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Stages of Spermatogenesis

Spermatogenesis is developing male gametes, known as sperm, within the male reproductive organs called the testes.

3 min read
Stages of Spermatogenesis

What is Spermatogenesis?

Spermatogenesis is developing male gametes, known as sperm, within the male reproductive organs called the testes. Sperm cells originate within the testes in structures that are known as seminiferous tubules. Once the sperm matures, it is transported through the long seminiferous tubules and stored in the epididymis, a duct of the testes, until it leaves the male body.

Spermatogenesis Meaning

  • It is the male version of gametogenesis that results in the formation of mature male gametes.
  • The entire process of Spermatogenesis occurs in different stages in different structures present in the male reproductive system.
  • The temperature of the testes is critical as a lower temperature (typically 1-8°C lower than the average human body temperature) is significant for Spermatogenesis.
  • The spermatogenesis process begins in males after puberty and continues throughout their lifespan. Although sperms form continuously in the testes, not all areas of the testes can create sperm at the same time.
  • As per studies, the estimated duration of Spermatogenesis duration is approximately 64 days.

Also read: What is Azoospermia? Causes, symptoms, treatment and more

Significance of Spermatogenesis

  • The process of Spermatogenesis occurs to create mature male gametes called sperm, which then fertilize female gametes to form a zygote, also known as a single-celled organism.
  • The goal of Spermatogenesis is to produce a genetically unique male gamete that can fertilize a female gamete, an ovum, and create offspring.
  • For a healthy offspring, it's essential to maintain the number of chromosomes properly as failure can lead to abnormalities and syndromes like Down syndrome, Klinefelter's Syndrome, etc.

Factors Affecting Spermatogenesis

The spermatogenesis process is susceptible. The rate of sperm formation can easily be affected adversely by various factors such as:

  • Minute changes in hormone levels
  • Changes in temperature
  • Deficiency in diet
  • Alcoholism
  • Exposure to drugs

Stages of Spermatogenesis

Read on to find out all the steps of Spermatogenesis, explained:

  1. Spermatocytogenesis
  2. Spermatogenesis
  3. Spermiogenesis

A spermatogenic cycle indicates the cycle that begins and ends with the identical stage on a segment of the seminiferous tubule. It is for a particular duration.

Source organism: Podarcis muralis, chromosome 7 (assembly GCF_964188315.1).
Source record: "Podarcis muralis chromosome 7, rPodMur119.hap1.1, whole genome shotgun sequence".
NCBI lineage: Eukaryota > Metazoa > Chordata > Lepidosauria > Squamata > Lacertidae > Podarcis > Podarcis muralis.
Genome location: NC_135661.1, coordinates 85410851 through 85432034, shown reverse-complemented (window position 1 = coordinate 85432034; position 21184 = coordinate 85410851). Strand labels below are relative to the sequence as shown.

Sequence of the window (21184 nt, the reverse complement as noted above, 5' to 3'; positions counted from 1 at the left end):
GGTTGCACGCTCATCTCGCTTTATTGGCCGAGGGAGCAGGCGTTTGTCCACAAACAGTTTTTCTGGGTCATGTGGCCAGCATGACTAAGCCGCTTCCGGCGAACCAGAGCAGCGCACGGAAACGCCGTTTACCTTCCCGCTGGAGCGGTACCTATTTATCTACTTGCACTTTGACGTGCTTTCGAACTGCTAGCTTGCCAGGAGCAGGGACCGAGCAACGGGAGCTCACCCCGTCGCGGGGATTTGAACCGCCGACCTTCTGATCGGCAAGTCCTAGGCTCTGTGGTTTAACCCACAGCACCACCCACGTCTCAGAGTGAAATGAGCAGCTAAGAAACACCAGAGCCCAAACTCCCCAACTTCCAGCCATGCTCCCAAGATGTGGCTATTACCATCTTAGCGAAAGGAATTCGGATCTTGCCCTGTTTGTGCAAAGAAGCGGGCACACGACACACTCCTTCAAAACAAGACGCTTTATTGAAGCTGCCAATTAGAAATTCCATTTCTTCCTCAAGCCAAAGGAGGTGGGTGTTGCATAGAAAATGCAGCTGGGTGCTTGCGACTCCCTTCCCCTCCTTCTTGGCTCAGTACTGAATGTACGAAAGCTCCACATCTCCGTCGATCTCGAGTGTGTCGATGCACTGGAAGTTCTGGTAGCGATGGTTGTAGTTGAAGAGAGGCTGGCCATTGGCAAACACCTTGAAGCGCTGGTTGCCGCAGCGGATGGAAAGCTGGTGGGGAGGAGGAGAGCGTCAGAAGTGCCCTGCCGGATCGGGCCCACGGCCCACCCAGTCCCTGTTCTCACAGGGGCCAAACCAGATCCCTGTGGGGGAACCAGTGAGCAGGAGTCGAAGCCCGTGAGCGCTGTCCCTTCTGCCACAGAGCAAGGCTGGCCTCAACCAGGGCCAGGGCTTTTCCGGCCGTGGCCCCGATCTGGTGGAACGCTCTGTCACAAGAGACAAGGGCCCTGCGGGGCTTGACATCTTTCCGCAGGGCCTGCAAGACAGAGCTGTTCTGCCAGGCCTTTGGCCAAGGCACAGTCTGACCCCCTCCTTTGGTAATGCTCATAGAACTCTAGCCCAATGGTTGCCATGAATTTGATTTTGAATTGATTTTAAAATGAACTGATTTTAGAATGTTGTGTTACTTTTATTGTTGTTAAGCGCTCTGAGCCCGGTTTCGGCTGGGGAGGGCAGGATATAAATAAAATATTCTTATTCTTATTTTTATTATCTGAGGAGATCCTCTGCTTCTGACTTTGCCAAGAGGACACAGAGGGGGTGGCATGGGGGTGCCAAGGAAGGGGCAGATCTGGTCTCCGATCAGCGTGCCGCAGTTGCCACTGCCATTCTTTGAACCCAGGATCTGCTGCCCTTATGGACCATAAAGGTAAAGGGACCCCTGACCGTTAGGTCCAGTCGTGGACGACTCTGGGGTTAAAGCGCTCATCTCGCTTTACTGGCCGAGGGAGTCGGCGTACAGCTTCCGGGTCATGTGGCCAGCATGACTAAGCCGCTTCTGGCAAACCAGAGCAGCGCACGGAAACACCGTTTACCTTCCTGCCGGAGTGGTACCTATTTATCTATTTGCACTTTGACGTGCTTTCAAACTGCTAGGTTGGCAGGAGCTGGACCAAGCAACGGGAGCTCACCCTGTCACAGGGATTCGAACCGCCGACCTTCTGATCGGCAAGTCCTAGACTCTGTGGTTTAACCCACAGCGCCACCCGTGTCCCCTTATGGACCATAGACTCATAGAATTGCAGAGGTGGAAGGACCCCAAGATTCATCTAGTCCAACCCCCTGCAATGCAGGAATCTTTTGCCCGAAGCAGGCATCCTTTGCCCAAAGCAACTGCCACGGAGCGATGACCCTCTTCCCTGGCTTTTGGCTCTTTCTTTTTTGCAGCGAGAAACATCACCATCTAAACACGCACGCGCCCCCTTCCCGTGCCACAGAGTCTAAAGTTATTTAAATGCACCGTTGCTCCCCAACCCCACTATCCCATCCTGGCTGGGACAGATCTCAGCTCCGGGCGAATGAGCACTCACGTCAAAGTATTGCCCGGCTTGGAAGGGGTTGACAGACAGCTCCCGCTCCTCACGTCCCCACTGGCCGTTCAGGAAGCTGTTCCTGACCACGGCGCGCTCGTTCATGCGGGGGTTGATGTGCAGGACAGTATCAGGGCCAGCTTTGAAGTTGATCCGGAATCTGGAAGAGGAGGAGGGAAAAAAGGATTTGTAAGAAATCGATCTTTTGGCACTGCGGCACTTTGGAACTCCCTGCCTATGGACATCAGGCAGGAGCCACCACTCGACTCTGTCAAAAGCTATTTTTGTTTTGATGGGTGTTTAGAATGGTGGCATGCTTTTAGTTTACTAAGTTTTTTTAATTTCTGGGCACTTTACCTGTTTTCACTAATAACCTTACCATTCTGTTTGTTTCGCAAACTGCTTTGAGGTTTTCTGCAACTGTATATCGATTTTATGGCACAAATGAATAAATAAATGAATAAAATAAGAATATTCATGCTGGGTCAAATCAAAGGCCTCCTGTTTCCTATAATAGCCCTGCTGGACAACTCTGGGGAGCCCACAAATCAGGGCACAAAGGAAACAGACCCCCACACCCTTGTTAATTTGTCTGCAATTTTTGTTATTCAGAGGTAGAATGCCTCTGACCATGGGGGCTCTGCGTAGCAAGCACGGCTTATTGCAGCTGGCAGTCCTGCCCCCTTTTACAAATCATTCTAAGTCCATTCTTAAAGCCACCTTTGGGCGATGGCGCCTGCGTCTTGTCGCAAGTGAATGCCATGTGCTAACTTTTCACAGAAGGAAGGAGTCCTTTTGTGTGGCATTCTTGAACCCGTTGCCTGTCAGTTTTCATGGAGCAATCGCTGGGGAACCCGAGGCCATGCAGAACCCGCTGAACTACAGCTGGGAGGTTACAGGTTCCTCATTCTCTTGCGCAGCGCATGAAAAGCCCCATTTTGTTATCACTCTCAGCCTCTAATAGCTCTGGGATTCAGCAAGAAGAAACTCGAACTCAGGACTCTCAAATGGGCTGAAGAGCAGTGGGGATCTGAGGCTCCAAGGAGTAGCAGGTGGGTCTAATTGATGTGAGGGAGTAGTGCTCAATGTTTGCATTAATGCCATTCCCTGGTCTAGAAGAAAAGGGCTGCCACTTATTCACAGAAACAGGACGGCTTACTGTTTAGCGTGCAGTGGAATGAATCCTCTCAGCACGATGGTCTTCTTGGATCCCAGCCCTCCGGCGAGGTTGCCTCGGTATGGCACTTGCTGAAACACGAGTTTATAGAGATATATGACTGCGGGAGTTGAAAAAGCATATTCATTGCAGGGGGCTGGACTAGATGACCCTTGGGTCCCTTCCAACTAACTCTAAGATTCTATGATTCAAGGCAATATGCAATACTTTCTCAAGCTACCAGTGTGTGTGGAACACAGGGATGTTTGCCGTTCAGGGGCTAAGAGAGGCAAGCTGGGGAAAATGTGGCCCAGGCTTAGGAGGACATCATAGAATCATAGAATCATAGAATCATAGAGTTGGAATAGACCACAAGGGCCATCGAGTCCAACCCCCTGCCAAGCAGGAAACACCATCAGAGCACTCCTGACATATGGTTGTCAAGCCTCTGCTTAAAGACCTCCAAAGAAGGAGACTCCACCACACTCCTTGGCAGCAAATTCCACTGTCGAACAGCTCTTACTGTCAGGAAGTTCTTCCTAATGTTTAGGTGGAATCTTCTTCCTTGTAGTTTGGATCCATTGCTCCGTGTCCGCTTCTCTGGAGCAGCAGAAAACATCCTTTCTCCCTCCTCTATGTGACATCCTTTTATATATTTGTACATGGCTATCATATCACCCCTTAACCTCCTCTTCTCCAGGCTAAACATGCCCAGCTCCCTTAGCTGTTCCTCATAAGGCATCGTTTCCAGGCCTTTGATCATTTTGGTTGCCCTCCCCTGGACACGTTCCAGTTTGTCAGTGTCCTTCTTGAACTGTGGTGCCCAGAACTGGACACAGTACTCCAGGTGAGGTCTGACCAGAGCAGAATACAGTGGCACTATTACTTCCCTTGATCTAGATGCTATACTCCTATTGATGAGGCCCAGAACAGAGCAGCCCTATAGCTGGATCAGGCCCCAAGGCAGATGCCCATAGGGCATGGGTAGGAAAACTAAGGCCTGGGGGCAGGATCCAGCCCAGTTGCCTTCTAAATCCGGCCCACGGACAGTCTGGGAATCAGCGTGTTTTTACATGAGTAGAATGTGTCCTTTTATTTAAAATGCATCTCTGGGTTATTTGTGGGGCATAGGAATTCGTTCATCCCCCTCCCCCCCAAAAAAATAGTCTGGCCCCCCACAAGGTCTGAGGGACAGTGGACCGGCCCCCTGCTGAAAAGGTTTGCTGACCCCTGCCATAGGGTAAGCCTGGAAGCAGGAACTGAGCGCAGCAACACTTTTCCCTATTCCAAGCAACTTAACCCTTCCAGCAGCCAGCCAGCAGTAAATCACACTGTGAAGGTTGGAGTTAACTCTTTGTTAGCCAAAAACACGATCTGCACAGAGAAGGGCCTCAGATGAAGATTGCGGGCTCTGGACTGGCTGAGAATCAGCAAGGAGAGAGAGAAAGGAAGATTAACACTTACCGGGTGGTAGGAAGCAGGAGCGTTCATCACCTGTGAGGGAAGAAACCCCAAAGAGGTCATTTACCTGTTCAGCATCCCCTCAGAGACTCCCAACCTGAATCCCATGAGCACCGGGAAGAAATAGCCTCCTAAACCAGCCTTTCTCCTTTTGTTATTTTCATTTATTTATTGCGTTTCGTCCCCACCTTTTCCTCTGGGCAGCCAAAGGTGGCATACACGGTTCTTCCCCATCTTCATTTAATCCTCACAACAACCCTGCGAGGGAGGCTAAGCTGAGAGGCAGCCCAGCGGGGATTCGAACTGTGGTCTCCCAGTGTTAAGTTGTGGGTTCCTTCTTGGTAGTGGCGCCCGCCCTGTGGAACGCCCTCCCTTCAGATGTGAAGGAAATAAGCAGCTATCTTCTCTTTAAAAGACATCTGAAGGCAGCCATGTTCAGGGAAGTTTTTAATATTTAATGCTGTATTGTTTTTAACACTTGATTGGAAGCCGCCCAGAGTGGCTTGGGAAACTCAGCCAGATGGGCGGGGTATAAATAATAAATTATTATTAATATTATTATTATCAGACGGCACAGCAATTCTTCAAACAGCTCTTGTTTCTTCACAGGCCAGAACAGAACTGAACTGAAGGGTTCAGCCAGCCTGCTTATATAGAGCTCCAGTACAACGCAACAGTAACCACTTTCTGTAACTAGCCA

• Spermatocytogenesis is the first stage of Spermatogenesis that involves dividing single diploid (double) cells into four haploids (single) spermatocytes.
  • Testes are composed of seminiferous tubules lined with stem cells (special cells that work as raw material for different body processes). The immature sperm cells called spermatogonia are formed from these stem cells.
  • Stem cells divide mitotically (a division of a single cell into two cells) of which, the first half develop to form sperm cells, and the rest remain as stem cells to enable a consistent flow of stem cells in the tubules.
  • These cells then move towards Sertoli cells. Sertoli cells are scattered throughout the seminiferous tubules and provide nutrients to the developing spermatogonia.
  • These cells enlarge to develop extensive primary spermatocytes.
  • After a resting period, these spermatocytes move towards the seminiferous tubules. Then, they undergo Meiotic Division I (a single cell division into four cells) to produce two haploid spermatocytes.
  • The number of chromosomes thus reduces from diploid form to haploid form, i.e., 46 to 23 in each spermatocyte.


  • Secondary spermatocytes quickly enter meiosis II to produce haploid spermatids. Consequently, four haploid spermatids are formed from single diploid (double) spermatogonia.
  • Spermatogenesis lasts for a brief period, and one barely sees it in histological studies.
  • Out of the 46 chromosomes, there are 23 pairs of chromosomes in the spermatogonia; one pair is a sex chromosome composed of one X chromosome, the female chromosome, and one Y chromosome, the male chromosome.
  • The X chromosome enters into one spermatid (haploid male gamete) during meiotic division, and the Y chromosome enters into another spermatid (haploid male gamete). The zygote sex is then determined depending on which one of these two spermatids fertilizes the female gamete called an ovum.


  • It is the last stage of Spermatogenesis, where the spermatids undergo different changes in shape and structure to form a mature sperm cell.
  • The spermatids soon change into an elongated structure known as spermatozoa.
  • A spermatozoan comprises a head and a tail.
  • The genetic material within the spermatozoan becomes highly condensed and is packed within the head. About 2/3rd of the head is surrounded by a thick cap called the acrosome.
  • The acrosome contains powerful proteolytic enzymes that later help the sperm fertilize the ovum.
  • With the impact of the male hormone testosterone, spermatozoa gain maturity.
  • The spermatozoa get mature, but they still lack motility.
  • The non-motile spermatozoa then enter the epididymis (a duct of testes) with the help of testicular fluid secreted by Sertoli cells and contractions.
  • In the epididymis, mature spermatozoa increase motility and are then stored until the next ejaculation.

Also read: 10 foods to increase sperm count


C G HELLER, Y CLERMONT (1963) Spermatogenesis in man: an estimate of its duration (National Library of Medicine) https://pubmed.ncbi.nlm.nih.gov/13953583/